Tuesday, December 25, 2018

The Sleigh Maker

The Sleigh Maker
by
David B. Riley

  Simon turned off the acetylene welder and removed his goggles. That was the last weld. A year’s worth of work finally done. Except for the paint, of course. He’d do that tomorrow. He caught some motion out of the corner of his eye. That damned Blitzen was looking in the window again. Simon shook his fist. “Go on, get out of here!”
  He turned out the lights and made sure the heavy gauge steel door was locked, then he headed home for the night. As the Chief Engineer, he had a private cottage all to himself. It was a considerable improvement over the barracks of the toy makers. But his accommodations did not really matter. It was all about tomorrow. Tomorrow everyone would be talking about Simon Thomas Tinker.
 Traditional red or a nice shade of blue? He fell asleep thinking about wonderful colorful paint.

***
  The boss was munching on a piece of gingerbread as he looked over a letter from a Thea Wilson of San Francisco, California, Young Miss Wilson was extolling on her exemplary behavior during the previous year. She wanted some model of submersible ship, Nautilus, envisioned by Mister Jules Verne, which she claimed could be obtained from the Emporium store in San Francisco for an astronomical price. And it apparently had working hatches and such.  This seemed an odd request for a young girl. He took a sip of coffee. “Give her a rag doll,” he declared.
 “Uh, I don’t think she likes dolls,” Elf Randy replied.
 “All girls like dolls,” the boss insisted.
 “Not this one,” Elf Randy argued.
 “Put her down for those creepy looking ones. We’ve got tons of those to get rid of.”
 “Sir,” Elf William was saying, “it’s time for your appointment with the Chief Engineer.”
 “I’d nearly forgotten. Let’s get it over with.”

***

 Elliott topped off the water tank then gently pulled the throttle. The sleigh glided down the street and came to rest in front of the big house.  He set it to idle.  The sleigh let out a gasp of steam, then quieted to a gentle purr. 
 “Why is it blue?” Elf Randy asked. “Sleighs are supposed to be red.”
 “That’s so passe,” Simon said.
 “A blue sleigh,” the boss sort of muttered. “I don’t know.”
 “We can paint it any color you want,” Simon pointed out. “Not a problem.”
 The boss walked around the strange looking sleigh that had no place for reindeer. “I don’t know.”
 “It’s fast, really fast,” Simon said.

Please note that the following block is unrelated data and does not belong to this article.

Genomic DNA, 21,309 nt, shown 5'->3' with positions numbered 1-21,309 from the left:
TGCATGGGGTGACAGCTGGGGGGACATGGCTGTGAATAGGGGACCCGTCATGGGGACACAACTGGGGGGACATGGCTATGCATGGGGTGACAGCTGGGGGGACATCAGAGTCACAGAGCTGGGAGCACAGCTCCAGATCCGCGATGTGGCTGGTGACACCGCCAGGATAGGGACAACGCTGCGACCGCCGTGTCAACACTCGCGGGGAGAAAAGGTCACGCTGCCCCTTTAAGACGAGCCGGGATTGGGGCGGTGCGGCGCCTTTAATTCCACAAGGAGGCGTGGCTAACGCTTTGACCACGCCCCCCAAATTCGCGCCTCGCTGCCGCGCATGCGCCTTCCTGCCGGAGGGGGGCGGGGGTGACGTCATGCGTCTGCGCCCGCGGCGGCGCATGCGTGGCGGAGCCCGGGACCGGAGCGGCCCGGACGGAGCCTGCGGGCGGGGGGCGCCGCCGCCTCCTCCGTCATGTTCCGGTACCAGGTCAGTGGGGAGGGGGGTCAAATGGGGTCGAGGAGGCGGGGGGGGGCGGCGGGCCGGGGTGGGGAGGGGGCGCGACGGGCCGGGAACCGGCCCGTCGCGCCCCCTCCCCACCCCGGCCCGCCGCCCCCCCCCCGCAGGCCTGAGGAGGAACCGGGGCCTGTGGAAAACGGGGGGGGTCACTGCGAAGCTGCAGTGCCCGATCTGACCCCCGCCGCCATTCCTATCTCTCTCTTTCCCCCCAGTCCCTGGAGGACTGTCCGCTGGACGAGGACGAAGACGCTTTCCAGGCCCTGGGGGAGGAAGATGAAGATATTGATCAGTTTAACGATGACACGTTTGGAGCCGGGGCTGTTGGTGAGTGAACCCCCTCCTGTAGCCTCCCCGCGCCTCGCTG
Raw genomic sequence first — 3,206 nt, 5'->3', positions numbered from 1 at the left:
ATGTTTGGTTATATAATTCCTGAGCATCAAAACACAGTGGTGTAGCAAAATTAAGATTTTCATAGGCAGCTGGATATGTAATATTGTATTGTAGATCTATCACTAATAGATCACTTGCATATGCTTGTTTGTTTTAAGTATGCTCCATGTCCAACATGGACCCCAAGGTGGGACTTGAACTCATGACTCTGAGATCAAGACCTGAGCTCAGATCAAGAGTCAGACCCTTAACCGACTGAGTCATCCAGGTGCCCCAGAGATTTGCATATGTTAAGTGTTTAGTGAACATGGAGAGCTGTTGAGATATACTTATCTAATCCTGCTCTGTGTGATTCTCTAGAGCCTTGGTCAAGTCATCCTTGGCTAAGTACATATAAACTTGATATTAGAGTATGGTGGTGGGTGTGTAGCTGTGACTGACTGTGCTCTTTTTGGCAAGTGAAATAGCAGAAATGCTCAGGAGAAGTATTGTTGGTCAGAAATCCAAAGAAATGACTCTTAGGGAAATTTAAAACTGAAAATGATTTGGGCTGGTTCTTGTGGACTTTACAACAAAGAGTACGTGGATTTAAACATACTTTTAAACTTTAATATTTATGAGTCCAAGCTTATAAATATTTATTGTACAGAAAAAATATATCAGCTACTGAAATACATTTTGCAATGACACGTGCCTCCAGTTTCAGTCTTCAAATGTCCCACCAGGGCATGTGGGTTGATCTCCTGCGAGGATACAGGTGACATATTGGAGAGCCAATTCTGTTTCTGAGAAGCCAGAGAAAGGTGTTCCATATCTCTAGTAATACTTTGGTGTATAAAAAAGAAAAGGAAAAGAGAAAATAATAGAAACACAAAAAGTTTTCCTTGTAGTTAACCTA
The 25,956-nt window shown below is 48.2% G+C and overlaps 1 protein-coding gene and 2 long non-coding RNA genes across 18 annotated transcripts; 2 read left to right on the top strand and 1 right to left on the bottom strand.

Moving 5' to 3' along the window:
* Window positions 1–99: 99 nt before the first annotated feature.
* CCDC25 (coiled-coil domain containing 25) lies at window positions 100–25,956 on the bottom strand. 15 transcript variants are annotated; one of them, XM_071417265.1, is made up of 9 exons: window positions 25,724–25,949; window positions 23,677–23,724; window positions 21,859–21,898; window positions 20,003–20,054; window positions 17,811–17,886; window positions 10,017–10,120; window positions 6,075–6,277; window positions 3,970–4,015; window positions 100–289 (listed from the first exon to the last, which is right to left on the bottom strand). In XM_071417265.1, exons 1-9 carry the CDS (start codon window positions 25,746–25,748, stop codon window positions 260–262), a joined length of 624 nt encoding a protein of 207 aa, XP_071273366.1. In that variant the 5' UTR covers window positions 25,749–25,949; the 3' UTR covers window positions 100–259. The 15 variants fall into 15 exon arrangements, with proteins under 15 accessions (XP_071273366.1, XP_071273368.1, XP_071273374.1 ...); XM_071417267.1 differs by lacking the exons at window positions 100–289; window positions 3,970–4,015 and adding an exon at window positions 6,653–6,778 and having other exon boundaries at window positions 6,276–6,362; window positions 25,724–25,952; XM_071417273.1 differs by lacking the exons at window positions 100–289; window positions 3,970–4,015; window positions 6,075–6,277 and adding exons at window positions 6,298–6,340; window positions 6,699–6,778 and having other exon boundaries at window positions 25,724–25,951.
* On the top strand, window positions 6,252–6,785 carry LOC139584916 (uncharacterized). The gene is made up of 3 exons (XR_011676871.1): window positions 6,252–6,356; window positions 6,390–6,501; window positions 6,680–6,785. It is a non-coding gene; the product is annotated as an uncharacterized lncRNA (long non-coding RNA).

The boss stared at it for a moment. “Steam, that means stoking coal, doesn’t it?”
 “It uses a liquid fuel,” Simon explained. “Much more efficient and cleaner, too. And it doesn’t need expensive hay and oats all year long. The saving will really add up.”
  “T’s just, we’ve used reindeer for so long,” the boss said. “What will become of the reindeer?”
 “You do remember the barbecue grill I made for you,?” Simon asked as he patted his stomach.“Perhaps a test ride? See what it can do?”
 “Well I guess that would be prudent to check it out and all,” the boss agreed.
 “You’re not getting in that thing!”
 Mrs. C. He’d been hoping to avoid this. He’d scheduled the meeting when she usually took her nap.  Mrs. C. and Simon had a history–a bad history.  She hated every single one of his ideas. She even hated the barbecue grill. Claimed it made too much smoke.
 “I don’t think something like that could possibly be safe. Besides, we don’t need it. Come inside, it’s cold out here,” she said.
 He followed them inside. Simon made his final pitch to save the project. “Tell you what, just sit out on the porch. I’ll give you a demonstration, take it up and show you what it can do.”
 “Well dearest, I guess we owe him that much,” the boss agreed.
 “Okay, but why is it blue? Sleighs should be red.”
 “We can paint it any color,” Simon assured her.
 The boss and Mrs. C took up their favorite rocking chairs on the porch. Simon climbed into the sleigh and switched the engine to on. He pulled on the throttle. The sleigh lifted off the ground and shot into the sky. In seconds it looked like he could even reach out and touch the aurora borealis itself. He turned up the brightness on the side lanterns so they’d be able to see him down in the village.  He banked the sleigh into an arch, then tried a corkscrew pattern. Surely that would impress them.
 Then the sleigh started to rock. The steam thrusters were acting up. He looked at the glowing dials and saw the steam pressure was plummeting. That wasn’t right. The sleigh could run for hours. He’d just filled it. Then he noticed another problem–the temperature in the boiler was sky high. It was out of water. The manifold was actually starting to glow.
Some motion caught his eye on the right. It was that damned Blitzen. He was flying alongside the sleigh. Suddenly, it all made sense. When they’d gone inside the reindeer must’ve drained the water tank.
 H e shook his fist at Blitzen. The animal stuck out its tongue out at him, then sped off. “Dam it!” He would try to land.  But the sleigh had other ideas. It exploded into a ball of fire.
 “Looks like you were right, mother,” the boss said.
 “Dang fool blew himself up. Let’s go inside. It’s cold out here,” Mrs. C said.
 They would definitely be talking about Simon Tinker for a very long time.

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